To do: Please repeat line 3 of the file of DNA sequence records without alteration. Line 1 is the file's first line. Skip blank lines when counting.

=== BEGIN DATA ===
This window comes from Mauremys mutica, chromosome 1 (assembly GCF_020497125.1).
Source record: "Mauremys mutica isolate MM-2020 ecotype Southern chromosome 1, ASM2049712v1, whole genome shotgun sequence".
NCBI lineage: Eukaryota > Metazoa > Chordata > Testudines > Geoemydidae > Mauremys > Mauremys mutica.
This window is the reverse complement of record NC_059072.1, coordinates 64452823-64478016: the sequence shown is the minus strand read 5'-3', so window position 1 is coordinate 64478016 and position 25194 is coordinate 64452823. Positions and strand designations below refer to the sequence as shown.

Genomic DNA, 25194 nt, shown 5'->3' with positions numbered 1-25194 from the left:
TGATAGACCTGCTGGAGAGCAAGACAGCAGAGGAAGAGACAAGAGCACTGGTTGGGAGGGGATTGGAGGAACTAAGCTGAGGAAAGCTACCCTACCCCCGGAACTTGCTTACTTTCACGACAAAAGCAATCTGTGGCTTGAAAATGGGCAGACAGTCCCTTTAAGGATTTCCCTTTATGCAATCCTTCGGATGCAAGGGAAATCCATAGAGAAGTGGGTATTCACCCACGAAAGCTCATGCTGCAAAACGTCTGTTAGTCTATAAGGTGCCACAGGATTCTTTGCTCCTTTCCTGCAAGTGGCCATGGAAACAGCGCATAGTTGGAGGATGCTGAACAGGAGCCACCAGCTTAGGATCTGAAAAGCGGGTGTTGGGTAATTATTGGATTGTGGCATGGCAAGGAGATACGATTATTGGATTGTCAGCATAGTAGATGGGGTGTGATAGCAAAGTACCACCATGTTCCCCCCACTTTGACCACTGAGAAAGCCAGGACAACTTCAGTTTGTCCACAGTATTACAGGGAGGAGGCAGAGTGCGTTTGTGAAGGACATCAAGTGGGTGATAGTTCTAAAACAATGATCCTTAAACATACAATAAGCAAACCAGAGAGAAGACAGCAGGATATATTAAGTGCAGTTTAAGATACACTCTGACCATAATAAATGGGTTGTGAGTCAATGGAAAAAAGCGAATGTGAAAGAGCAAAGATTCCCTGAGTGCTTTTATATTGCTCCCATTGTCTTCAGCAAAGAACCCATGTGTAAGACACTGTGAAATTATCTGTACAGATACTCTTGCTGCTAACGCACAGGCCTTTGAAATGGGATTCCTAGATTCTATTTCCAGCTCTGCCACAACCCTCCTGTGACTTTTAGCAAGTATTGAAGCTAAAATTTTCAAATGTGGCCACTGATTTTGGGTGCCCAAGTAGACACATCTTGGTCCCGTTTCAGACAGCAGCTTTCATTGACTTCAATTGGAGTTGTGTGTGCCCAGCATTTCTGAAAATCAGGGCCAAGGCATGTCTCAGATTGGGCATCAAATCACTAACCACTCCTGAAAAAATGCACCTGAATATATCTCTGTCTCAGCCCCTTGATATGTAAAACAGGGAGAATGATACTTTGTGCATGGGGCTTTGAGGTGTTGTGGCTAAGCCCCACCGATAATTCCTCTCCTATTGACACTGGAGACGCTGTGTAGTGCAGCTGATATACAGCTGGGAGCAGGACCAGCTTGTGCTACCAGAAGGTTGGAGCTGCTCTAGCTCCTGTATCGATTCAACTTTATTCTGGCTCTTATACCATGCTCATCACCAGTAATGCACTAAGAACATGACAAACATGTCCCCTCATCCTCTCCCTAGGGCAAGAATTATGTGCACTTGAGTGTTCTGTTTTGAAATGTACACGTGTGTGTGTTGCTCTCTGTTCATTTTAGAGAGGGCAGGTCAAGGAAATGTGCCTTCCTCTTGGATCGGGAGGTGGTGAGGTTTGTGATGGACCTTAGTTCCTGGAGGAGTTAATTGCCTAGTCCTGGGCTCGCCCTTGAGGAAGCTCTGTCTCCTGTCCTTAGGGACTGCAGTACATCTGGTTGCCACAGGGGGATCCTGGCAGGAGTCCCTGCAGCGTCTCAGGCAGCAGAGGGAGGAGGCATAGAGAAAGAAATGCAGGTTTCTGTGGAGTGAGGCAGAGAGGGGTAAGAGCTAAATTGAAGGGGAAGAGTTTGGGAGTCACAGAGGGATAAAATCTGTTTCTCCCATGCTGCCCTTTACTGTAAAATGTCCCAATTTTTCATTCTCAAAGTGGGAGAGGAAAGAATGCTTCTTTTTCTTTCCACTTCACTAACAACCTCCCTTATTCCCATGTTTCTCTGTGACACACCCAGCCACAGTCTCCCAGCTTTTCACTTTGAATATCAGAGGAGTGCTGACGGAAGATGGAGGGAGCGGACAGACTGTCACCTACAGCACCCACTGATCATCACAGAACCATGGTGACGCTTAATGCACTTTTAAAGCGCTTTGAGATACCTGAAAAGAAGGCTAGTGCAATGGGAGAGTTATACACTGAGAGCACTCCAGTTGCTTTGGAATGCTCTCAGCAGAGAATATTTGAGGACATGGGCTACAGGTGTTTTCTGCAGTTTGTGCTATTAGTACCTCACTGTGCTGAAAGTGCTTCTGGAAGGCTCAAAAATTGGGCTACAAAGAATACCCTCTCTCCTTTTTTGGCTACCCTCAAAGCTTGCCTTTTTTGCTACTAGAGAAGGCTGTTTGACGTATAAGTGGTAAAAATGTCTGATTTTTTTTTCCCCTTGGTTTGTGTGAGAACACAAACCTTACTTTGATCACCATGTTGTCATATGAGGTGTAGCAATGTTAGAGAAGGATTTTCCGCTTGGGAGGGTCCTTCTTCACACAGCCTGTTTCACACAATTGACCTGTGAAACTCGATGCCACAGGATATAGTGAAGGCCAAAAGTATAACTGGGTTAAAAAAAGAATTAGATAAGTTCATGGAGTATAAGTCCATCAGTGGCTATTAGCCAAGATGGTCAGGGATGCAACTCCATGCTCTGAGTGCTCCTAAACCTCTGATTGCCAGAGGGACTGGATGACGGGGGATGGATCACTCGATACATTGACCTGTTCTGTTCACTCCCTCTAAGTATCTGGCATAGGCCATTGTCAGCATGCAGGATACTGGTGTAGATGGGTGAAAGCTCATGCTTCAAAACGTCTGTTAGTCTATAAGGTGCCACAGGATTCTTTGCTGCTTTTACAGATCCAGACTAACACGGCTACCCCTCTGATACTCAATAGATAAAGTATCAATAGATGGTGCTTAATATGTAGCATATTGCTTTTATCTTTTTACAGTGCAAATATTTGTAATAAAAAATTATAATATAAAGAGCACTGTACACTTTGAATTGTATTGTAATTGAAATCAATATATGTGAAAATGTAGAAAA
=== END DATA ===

NCBI lineage: Eukaryota > Metazoa > Chordata > Testudines > Geoemydidae > Mauremys > Mauremys mutica.